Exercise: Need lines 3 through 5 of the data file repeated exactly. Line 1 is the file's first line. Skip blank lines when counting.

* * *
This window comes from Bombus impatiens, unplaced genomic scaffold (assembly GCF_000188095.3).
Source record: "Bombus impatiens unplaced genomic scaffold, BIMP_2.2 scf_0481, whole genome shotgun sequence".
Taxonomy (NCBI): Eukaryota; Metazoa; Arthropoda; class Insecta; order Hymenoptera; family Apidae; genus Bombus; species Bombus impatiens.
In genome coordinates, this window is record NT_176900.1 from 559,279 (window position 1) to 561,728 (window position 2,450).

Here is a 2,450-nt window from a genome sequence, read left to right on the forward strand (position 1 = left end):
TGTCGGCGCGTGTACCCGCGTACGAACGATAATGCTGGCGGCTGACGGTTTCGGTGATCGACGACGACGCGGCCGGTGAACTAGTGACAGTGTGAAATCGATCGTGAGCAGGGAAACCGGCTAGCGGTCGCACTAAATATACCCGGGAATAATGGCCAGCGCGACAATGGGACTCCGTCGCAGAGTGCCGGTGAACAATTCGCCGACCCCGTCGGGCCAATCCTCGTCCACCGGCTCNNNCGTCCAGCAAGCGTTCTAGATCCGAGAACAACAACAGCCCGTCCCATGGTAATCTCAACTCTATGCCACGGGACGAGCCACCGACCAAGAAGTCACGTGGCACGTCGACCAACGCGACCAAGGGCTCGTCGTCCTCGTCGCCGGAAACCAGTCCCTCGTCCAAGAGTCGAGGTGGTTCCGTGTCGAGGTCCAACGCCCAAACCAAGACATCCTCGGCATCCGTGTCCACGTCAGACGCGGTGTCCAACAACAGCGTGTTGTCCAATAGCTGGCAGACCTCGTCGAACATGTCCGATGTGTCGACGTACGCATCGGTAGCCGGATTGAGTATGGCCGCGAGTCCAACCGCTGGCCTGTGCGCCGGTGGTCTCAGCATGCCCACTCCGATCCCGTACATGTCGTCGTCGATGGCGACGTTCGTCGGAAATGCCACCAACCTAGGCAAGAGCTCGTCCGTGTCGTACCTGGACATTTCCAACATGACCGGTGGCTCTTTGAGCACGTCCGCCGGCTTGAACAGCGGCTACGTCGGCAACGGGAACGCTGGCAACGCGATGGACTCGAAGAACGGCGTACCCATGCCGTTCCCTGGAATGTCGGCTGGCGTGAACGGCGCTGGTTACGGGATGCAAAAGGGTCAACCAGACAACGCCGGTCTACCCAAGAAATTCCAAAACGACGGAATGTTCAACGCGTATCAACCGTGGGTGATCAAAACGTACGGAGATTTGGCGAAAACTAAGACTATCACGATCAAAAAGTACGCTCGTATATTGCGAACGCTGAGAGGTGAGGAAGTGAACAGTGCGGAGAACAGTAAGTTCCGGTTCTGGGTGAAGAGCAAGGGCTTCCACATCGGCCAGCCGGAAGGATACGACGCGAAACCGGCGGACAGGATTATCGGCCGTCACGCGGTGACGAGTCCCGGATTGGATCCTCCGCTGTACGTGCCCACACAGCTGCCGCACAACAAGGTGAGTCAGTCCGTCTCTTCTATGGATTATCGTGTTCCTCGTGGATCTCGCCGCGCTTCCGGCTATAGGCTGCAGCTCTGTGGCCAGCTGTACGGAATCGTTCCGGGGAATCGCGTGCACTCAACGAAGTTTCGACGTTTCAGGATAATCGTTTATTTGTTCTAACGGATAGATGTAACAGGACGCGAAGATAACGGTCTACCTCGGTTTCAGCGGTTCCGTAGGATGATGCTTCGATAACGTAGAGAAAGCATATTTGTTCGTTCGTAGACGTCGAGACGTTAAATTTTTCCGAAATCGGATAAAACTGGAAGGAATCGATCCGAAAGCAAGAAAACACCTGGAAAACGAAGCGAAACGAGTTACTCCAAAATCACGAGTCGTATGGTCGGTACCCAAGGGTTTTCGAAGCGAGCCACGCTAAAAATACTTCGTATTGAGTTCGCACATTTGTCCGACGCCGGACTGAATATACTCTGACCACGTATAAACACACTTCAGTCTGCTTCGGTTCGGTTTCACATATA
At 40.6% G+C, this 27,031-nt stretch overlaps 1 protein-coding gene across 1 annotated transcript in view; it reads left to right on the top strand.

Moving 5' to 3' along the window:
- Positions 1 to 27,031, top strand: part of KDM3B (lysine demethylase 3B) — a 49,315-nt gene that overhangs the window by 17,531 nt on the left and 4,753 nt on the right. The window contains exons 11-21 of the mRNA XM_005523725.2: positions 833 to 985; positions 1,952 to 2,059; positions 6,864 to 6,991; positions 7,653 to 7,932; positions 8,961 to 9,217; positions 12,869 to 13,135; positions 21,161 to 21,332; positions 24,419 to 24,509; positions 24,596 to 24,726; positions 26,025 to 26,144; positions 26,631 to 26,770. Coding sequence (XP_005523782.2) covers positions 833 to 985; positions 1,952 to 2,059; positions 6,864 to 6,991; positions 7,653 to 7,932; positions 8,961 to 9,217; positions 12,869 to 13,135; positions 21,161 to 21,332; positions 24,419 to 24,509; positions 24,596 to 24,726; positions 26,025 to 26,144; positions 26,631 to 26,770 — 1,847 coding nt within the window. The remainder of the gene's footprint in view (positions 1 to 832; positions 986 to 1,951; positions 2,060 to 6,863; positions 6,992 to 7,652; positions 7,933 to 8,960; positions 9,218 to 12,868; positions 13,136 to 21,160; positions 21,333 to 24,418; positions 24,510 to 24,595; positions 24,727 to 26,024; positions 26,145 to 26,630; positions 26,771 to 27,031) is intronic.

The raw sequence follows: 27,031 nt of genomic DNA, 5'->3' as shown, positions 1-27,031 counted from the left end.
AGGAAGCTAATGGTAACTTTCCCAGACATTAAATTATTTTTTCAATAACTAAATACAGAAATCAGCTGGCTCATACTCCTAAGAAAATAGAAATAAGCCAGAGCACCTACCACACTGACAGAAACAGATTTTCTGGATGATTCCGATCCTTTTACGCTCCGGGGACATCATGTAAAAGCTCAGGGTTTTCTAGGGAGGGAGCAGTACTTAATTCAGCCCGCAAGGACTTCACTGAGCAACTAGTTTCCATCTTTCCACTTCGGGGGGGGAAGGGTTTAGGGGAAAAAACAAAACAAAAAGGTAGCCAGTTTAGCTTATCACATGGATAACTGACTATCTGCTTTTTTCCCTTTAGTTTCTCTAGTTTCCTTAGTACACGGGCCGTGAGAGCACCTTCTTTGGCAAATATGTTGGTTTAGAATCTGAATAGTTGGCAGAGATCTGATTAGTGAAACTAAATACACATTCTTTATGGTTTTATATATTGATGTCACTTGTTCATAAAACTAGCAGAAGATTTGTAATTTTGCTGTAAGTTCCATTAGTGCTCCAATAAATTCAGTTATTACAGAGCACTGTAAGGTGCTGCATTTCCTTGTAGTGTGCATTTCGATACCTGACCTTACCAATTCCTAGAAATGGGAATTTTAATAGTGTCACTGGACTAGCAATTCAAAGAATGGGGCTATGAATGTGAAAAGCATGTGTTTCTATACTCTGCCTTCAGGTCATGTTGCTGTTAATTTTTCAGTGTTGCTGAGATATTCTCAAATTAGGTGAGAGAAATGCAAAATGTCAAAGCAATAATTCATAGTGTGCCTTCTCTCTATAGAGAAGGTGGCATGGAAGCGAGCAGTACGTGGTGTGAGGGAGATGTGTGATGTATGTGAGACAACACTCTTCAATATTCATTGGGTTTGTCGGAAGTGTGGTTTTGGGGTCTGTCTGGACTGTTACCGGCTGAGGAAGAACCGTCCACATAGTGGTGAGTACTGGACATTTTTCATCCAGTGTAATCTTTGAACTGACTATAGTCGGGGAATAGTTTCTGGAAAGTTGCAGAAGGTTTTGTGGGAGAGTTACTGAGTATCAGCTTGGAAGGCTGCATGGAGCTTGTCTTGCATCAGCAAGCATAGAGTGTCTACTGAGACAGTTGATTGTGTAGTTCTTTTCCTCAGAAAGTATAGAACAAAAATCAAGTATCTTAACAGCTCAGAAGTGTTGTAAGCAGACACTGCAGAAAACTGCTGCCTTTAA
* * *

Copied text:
Taxonomy (NCBI): Eukaryota; Metazoa; Arthropoda; class Insecta; order Hymenoptera; family Apidae; genus Bombus; species Bombus impatiens.
In genome coordinates, this window is record NT_176900.1 from 559,279 (window position 1) to 561,728 (window position 2,450).

Here is a 2,450-nt window from a genome sequence, read left to right on the forward strand (position 1 = left end):